I still haven't made the transition to an OS that requires phoning home for "permission" to use it. Still ticks me off, even after all these years of OS's requiring it. From everything I know about Vista, "upgrading" to it is NO DIFFERENT than any previous Windows upgrades. I don't know why people no longer expect or tolerate the necessary steps when moving to a new OS (new drivers for old hardware, new updates for old software, increased demand on hardware, etc.), but that seems to be the norm, now: "I want the newest and bestest, but I'm not willing to change anything else." Might be due to "younger" people not having gone through many (or any) OS upgrades in the past, they have NO idea what it usually entails.

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Ive mainly only used when networking some (PCs) together, and even then I hated it.

The My Network area is fairly confusing. It feels like to do some things you have to go around the sun to get to the moon.

Oh, and what happened to "Repair This Connection" to renew the Ip address? Now you have to "Diagnose" then "Repair"? Takes way too long!

Seems like Microsoft changed a lot of stuff to either make it different, or to dumb it down. I must say, I need a laptop. This may push me to Apple :o

Edited by Bubba Bob

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ive recently switched to vista basic

and i hate it

unlike xppro witch ive used for several years

i cant find any thing

but i paid for it so i have to put up with it

ime not sure what microsoft were thinking

all they did was shifted the programs around and renamed them

to some

fancy name they thought would attract users

if i could sell this bloody disk i would

but it seems ime the mug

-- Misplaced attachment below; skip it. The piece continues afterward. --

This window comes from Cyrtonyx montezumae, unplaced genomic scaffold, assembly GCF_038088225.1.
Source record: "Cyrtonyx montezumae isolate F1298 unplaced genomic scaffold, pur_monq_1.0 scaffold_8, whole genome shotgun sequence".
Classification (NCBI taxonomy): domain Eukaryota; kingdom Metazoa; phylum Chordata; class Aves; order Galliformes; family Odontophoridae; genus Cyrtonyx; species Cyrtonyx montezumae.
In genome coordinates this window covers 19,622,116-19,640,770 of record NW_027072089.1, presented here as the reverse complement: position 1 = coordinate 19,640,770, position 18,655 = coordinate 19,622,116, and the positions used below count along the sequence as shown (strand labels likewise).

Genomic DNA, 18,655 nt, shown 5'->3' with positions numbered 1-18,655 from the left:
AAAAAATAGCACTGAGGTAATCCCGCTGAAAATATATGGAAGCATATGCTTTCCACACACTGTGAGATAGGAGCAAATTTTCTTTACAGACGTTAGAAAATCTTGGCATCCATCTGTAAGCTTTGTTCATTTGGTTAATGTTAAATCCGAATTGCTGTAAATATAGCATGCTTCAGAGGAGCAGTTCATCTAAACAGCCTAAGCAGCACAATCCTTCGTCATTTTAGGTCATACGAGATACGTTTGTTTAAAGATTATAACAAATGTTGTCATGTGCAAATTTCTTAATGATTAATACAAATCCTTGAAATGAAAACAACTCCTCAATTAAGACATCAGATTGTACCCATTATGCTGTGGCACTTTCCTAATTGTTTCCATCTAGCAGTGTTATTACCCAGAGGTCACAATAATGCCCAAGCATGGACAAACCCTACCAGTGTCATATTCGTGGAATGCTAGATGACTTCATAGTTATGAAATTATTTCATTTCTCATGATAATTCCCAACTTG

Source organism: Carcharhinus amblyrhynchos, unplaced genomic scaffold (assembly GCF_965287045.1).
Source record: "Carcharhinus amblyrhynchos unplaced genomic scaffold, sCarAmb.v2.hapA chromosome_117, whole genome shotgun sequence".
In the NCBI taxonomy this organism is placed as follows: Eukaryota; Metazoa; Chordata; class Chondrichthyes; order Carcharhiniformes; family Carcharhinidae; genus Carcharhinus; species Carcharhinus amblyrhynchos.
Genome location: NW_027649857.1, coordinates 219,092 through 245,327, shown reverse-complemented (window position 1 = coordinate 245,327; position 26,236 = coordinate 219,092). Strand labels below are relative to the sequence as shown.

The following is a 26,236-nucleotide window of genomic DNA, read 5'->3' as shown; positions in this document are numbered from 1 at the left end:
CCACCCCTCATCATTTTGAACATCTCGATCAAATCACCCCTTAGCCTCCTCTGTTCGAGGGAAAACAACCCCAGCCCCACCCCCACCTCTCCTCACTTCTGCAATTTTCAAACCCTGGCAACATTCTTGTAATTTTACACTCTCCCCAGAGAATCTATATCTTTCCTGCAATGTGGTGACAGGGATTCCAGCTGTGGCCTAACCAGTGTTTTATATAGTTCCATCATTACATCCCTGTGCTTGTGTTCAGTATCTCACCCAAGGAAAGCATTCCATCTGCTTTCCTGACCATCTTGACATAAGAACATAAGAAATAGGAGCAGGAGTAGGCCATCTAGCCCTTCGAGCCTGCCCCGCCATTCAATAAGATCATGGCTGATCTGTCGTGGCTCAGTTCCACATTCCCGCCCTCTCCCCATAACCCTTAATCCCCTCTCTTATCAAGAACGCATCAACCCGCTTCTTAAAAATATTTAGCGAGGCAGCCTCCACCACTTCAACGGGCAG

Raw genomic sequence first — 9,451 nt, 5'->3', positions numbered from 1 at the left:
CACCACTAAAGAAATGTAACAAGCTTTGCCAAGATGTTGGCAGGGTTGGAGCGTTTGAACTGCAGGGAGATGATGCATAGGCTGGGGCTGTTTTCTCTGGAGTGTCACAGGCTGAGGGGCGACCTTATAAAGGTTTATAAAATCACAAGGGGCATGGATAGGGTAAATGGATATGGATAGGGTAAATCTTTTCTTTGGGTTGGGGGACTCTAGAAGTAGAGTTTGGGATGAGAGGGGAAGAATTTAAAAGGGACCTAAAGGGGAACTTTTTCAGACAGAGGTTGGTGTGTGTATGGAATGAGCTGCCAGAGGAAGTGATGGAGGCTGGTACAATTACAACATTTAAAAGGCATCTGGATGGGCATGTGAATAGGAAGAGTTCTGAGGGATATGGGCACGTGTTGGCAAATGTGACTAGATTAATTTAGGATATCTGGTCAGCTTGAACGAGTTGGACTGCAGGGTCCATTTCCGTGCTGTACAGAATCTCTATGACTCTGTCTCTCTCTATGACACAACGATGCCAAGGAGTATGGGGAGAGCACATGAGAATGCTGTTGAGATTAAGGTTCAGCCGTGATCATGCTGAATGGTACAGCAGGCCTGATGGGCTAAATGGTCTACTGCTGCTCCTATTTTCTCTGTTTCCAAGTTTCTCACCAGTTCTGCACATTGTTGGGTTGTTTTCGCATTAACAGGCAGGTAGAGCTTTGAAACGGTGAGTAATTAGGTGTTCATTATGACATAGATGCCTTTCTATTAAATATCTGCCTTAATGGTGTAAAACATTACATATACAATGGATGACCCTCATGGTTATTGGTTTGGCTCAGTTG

nobody in nz wants it

we have an auction

site called trade me

and there are dozens of these discs for sale

i think microsoft were worried

linux was mass producing ubuntu

versions

so they got this on the market

in a hurry

the security is better than other versions

of windows

much like linux built into the sys

tho you still need a virus scanner

as i said earlier i hate it

and i hope bill gates chokes on his breakfast

for loading this load of sh-----t

on to the user

marty

Edited by martymas

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I've only been working with Vista (Home) a short while (well 2 months) so I'm still getting up to speed.

PRO:

(1) So far it seems to reboot much faster than my XP Pro machines do (but that may be due to a newer processor and more memory on this new laptop than Vista itself).

(2) No BSOD's (or GBOD - Green Bar of Death(?)) so far. XP (SP3) still has crashes from time to time.

But that may be my fault, since the XP machines have lots of tweaks incorporated.

----------

CON:

(1) Where did the "File Types" tab in "Folder Options" go?

Along the same line, in XP I can change the icon at the file level, so I can have various TXT files with different icons that represent the contents of the text.

(2) Like everyone else, I turned off User Access Control (UAC) immediately.

But on every reboot I get nagged about that and frequently see the "X" shield in the Notification Area, although it does hide after a while.

I'd like to see the "X" when there's a true problem, but just for UAC OFF is crying wolf to me.

I don't want to turn off Balloon Tips since other programs give meaningful alerts.

(3) In XP I can run a program or batch file when the Low Battery Alert triggers.

There doesn't seem to be an option for that in Vista.

I'm sure after a little looking I'll find a way to do this with a RegEdit ,if nothing else by seeing (comparing registry dumps) what XP does when I add a program to run when the alert triggers.

(4) I'm having problems with several (some very) old programs that run in XP but won't in Vista.

And yes, I've tried Compatibility Modes, looked for Vista patches and so on.

I've had to abandon old favorites before, so this isn't a "deal breaker" issue.